Child in mental health crisis lived at police station for two days, chief reveals

Head of West Midlands police warns of rising crime in poorest areas as forces are stretched beyond capacity

A child experiencing a mental health crisis had to live in a police station for two days due to a lack of psychiatric places, a chief constable has revealed, as he condemned austerity for hitting the poorest areas hardest.

Sir David Thompson, who leads West Midlands police, said his force – which is still missing officers and funding after cuts – was being asked to do too much, and warned of rising crime as desperation increases in the poorest areas.

Thompson has been central to key chapters of modern British policing, such as attempts to mitigate the damage from cuts imposed by the Conservative government after 2010, the fight against violent crime, and efforts to close the gap between police and black communities.

In a Guardian interview to mark his retirement after 32 years in policing, Thompson also:

  • Dismissed attacks from government and rightwing media that claim the police are too woke.

  • Condemned those trying to drag policing into the “culture wars”.

  • Revealed fears that the poorest areas would be hit hardest again by the cost of living crisis, fuelling a “real risk” of rising crime.

  • Said that bias explained some of the reasons that black people experienced more use of force and coercive powers than other groups.

  • Called for a radical rethink on tackling the problems blighting society, as public services work in “silos”.

  • Warned that police were being expected to do too much, including in the field of mental health.

The teenage girl, who ended up living in a police station for more than two days this September, was housed in a police interview room. She needed a specialist mental health bed, but one could not be found nationally after she was detained under the mental health act after her arrest. Police believe her stay in a police station was so unsuitable, given that she was experiencing a mental health crisis, that part of her stay was unlawful.

Thompson said: “We are the most accessible public agency, so we are kind of around all the time. We have become the agency of first contact, not the agency of last resort.”

He added: “It’s like my child living in an interview room. Well, you know, it isn’t really my job, but I’m not going to throw them out on the street, am I?”

Thompson is one of the most senior chief constables, and is vice-chair of the National Police Chiefs Council.

After the Conservatives cut police budgets as part of austerity, Thompson led for police chiefs on funding public services.

Thompson said it had hindered the fight against crime. “Let’s be really honest, we took more money out of the large cities where most of these gangs come from during austerity.”

His argument is based on his experience and last month’s report from the Institute for Fiscal Studies. “It paints a very clear picture, that the last 10 years has seen us defund large urban areas, which we know is where the reality of gangs and drug supply come out,” he said.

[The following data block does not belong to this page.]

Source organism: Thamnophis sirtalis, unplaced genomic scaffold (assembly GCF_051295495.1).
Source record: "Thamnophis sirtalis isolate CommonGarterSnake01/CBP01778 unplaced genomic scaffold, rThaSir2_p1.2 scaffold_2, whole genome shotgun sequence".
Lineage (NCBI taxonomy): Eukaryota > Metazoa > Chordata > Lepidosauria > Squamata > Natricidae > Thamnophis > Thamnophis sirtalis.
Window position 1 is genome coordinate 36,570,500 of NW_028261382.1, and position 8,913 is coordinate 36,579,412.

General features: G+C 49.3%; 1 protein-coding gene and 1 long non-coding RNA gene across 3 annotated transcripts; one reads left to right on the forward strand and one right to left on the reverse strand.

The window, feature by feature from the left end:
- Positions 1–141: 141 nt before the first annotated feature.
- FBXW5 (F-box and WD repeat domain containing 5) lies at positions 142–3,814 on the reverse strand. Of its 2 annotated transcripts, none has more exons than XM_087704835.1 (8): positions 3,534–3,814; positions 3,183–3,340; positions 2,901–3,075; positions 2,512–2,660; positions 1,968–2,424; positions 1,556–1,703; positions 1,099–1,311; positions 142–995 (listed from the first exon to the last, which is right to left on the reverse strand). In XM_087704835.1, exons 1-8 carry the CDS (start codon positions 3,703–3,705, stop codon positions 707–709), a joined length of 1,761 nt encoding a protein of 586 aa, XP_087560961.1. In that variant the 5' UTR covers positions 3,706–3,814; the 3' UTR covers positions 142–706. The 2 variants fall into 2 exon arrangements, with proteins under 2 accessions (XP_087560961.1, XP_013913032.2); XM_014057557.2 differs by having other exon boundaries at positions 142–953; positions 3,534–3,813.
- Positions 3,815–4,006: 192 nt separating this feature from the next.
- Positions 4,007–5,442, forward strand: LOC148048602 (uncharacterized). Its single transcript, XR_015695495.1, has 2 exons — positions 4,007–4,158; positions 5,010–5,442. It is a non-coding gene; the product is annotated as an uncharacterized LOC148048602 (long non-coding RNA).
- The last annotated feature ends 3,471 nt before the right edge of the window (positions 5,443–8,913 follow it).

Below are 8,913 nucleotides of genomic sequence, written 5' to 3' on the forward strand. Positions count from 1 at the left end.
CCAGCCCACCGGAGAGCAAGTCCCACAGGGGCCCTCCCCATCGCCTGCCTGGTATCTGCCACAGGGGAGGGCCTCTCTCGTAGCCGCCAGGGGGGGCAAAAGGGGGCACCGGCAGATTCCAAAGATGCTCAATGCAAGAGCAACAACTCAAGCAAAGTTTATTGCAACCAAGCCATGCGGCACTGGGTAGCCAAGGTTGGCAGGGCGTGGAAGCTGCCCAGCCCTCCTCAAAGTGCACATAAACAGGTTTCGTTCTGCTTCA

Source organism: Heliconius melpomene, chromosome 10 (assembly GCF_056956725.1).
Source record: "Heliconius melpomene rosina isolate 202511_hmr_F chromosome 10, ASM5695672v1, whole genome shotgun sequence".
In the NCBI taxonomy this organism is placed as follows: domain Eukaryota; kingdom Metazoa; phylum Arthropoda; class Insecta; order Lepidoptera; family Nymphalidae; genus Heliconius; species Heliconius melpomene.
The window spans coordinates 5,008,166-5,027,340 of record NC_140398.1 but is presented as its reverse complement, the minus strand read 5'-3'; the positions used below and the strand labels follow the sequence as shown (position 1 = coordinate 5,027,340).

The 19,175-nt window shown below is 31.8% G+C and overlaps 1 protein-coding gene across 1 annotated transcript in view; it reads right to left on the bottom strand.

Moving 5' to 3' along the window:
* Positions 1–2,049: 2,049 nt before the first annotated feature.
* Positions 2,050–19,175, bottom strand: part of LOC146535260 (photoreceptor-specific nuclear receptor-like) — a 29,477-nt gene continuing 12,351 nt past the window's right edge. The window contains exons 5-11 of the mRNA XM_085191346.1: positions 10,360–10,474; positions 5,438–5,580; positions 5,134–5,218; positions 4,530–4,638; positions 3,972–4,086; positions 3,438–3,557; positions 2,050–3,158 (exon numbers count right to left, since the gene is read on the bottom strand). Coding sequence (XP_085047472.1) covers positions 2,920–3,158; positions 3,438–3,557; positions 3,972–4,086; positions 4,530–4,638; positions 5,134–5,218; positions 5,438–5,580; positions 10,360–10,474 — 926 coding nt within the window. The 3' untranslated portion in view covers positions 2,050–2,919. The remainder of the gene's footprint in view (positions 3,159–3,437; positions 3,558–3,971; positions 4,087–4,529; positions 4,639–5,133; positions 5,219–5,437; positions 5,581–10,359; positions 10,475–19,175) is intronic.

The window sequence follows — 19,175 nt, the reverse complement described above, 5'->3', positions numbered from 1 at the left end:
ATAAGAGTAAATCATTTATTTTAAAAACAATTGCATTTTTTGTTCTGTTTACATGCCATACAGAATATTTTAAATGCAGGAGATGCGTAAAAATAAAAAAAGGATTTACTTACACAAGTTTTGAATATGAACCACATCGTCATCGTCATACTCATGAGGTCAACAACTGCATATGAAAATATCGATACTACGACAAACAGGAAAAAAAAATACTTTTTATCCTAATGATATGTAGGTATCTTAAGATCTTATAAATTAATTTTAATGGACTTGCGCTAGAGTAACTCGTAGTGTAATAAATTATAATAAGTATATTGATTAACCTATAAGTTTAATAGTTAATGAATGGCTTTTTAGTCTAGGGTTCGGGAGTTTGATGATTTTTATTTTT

He added: “I think it was a huge mistake to do it that way. I don’t see why if you are trying to tackle a problem, you would remove resources from the areas where it’s most acute.”

Thompson’s concern is that the poorest areas will be worst hit again by inflation and the cost of living crisis.

“I think that there’s a huge risk that our poor communities could get poorer,” he said. “I think it’s a real risk of those communities being less healthy, having more crime.”

After 2019, the government reversed course and vowed to replace 20,000 officers they had cut. Thompson praised them for the decision but said extra money spent on the new officers meant budgets for other key items were under huge pressure. “The inflationary pressures on forces are now dramatic,” he said.

The way the 43 local forces are funded is unfair, he added, meaning largely rural Cumbria has more officers per capita than the West Midlands.

Demands from inspections and reports are never-ending, he said: “I can’t treble my fraud department, throw more money into vetting, go to every burglary, treat misogyny as a terrorism crime. That’s just what the inspectorate asked us to do in a year. You can’t just keep adding more things, and more complexity, when the money is static or going down.”

Thompson spearheaded efforts to boost black people’s confidence in policing, but accepts progress has been slow, and says he “absolutely” believes that “bias plays a part” in why black people experience more use of force by officers. “Size and build features more significantly in black males as a criteria for use of force than it does in other groups,” he said.

Thompson said lawful use of force was not enough, saying it needed to be professional, with attempts made at de-escalation. “Lots of force can be lawful, but it doesn’t necessarily mean it’s legitimate,” he said. “We are not just aiming for lawfulness, but we’re aiming for extremely high professionalism in how we use force and search.”

Thompson said he was proud of being a police officer and the good that the majority of them do. He hit back at claims police were wasting their time on “wokeness”, voiced by the home secretary in a speech to police chiefs earlier this month.

He said: “This constant sense we’re somehow busy spending all our time doing these things. And the simple reality is that, the things that are highlighted, a Macarena or Pride events in Lincolnshire, they are minutes of time.”

“I resent us being drawn into culture wars.”

Thompson added: “How much time is that taking? It’s 80 micro-seconds of time in the breadth of what policing does.”

Contributor

Vikram Dodd Police and crime correspondent

The GuardianTramp

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